The GMSF Strikes Back
The Greater Manchester Spatial Framework has returned, with Royton's Green Belt once again in its sights. The last time we saw the GMSF was in the Autumn, when it fell victim to a Lib Dem-Tory coup in Stockport. The GMSF is back sans Stockport, albeit in a slightly different form. Since the last consultation, way back at the beginning of 2019, the Government has doubled down on its pledge to protect the Green Belt and denied the Mayor of Greater Manchester the power to release land from the Green Belt. The councils of Greater Manchester have therefore resorted to exploiting a legal loophole which will allow them to circumvent Green Belt protections. The upshot of this is that there are two separate consultations. They are both important, and we will try our best to explain what is going on and what you need to do...
Fig. Oldham Council intends to offset Green Belt loss by turfing bus shelter roofs.
One plan, two policies, two consultations
Following the Government's decision to deny the Mayor the power to release land from the Green Belt, the councils resorted to their Plan B: they would exploit a legal loophole and turn the Spatial Framework into a Joint Development Plan, and advance the policies of the GMSF through the older Local Plan system, which still retains the legal power to release land from the Green Belt. This involved rebranding the GMSF and splitting it into two policies:
Places for Everyone
Oldham Local Plan
Places for Everyone is the "top level" of the plan. It houses the strategic policies across the city region, and will redraw the Green Belt boundaries. It is for the most part the old GMSF.
The Oldham Local Plan houses the Oldham-specific policies. Each district will have one, so there will be a Rochdale Local Plan, a Bury Local Plan etc.
There are also two consultations, one for the Places for Everyone policy, and one for the Oldham Local Plan.
Places for Everyone
Thanks to the heroic efforts of Save Royton's Greenbelt and the support of the community, we have succeeded in having the Thornham Old Road and Hanging Chadder allocations removed from the plan. Pending review by a Government inspector, these two sites will remain in the Green Belt.
However, we were less successful in the south of Royton, where we received far less support. As such, Places for Everyone proposes building around 2,000 houses on Beal Valley and Broadbent Moss (and 20,000 sqm of employment space), and a further 460 on Cowlishaw. In addition to that there will be 1,700 houses built at Stakehill along with 150,000 sqm of warehousing, which will impact on traffic around Royton and also the views from Tandle Hill. The latest slate of allocations can be viewed on our website.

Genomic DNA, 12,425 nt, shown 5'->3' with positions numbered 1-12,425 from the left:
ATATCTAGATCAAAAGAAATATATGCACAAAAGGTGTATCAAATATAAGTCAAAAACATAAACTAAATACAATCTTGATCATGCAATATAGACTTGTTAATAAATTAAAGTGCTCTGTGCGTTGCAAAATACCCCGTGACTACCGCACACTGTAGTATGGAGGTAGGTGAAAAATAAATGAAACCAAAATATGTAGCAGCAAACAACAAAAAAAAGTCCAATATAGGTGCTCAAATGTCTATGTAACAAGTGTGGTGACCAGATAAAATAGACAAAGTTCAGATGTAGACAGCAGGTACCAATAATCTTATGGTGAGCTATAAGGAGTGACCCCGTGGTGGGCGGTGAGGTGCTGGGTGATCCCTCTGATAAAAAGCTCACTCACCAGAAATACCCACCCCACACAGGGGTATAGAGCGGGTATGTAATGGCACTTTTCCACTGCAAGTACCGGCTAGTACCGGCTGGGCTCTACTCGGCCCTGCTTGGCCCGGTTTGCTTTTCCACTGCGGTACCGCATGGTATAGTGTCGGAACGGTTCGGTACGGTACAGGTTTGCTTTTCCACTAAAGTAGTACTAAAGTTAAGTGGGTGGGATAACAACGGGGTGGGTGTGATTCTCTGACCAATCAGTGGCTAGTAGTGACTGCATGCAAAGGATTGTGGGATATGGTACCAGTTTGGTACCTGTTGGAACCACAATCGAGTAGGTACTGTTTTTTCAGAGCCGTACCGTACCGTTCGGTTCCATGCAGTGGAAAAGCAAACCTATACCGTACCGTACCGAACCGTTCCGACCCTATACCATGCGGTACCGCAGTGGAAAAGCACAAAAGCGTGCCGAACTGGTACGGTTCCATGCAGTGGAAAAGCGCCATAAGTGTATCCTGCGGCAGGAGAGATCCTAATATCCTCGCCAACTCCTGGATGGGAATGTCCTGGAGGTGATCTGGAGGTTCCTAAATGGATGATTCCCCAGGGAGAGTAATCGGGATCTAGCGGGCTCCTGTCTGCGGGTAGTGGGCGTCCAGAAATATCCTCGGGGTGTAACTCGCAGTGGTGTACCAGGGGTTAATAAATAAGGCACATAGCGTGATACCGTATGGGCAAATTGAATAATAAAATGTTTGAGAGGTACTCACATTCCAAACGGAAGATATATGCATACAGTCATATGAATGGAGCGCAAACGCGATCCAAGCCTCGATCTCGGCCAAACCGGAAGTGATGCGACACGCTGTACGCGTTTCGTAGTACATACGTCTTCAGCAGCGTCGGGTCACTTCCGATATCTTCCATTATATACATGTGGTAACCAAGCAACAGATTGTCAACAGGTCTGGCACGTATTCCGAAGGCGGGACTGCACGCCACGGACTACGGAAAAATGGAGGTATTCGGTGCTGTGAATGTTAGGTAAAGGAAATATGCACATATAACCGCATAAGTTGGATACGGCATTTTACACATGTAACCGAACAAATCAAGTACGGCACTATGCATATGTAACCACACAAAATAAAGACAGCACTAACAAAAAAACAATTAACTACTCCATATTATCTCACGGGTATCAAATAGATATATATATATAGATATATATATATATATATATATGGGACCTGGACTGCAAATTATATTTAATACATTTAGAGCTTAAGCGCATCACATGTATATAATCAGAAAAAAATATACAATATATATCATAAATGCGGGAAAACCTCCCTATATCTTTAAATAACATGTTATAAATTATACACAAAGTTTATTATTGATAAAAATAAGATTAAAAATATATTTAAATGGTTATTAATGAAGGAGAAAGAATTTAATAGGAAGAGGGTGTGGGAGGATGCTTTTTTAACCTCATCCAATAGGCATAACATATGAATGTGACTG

The Places for Everyone consultation will run from 9th August until 3rd October. This consultation will ask people to comment on the "soundness" of the policy. Along with the Shaw and Chadderton groups, we have instructed Leith Planning Consultancy to appeal the Green Belt allocations in our towns.
Oldham Local Plan
Not all of our green space lies in the Green Belt; a lot of it lies beyond the Green Belt and is protected by council policies. These sites are known as Other Protected Open Land (OPOL) and Oldham has 22 OPOL sites. Cowlishaw is OPOL, and the GMSF proposes to develop it, along with OPOL at Shawside and Royton Moss. The Local Plan will remove the OPOL protection from these sites in order to permit the development to go ahead.
The Local Plan also proposes other strategic policies that could impact on how much green space will be developed across Oldham. It also proposes a conservation strategy for 76 unlisted mills, and we are concerned that these proposals will push development on to green space. We do not take issue with conserving mills of genuine historical interest, but there is a national heritage scheme already operating and we do not need a DIY scheme from Oldham Council. If these unlisted mills are not in use then we would prefer it if they were converted into apartments or made way for new developments.
There are also other policies within the document that are a cause for concern. One proposal for offsetting loss of Green Belt is to turf bus shelter roofs. Save Royton's Greenbelt does not regard this as adequate mitigation.
The Oldham Local Plan consultation runs from 5th July until 29th August. The Royton and Shaw Greenbelt groups have collaborated on a response to this consultation, which is now finalised.
What do campaign supporters need to do?
We advise campaigners to hold back from the Places for Everyone consultation just for now, and focus exclusively on the Oldham Local Plan consultation. The deadline is coming up at the end of August so it is a priority to address this consultation first. You can find instructions and appeal notes here.
In regards to the Places for Everyone consultation, we will be getting our borough appeal from the Leith Planning Consultancy at the end of August and will be meeting with them to discuss it. We will ask them to advise on the best course of action for appealing and then we will get back to you. This will be our last opportunity to appeal so it must be done right.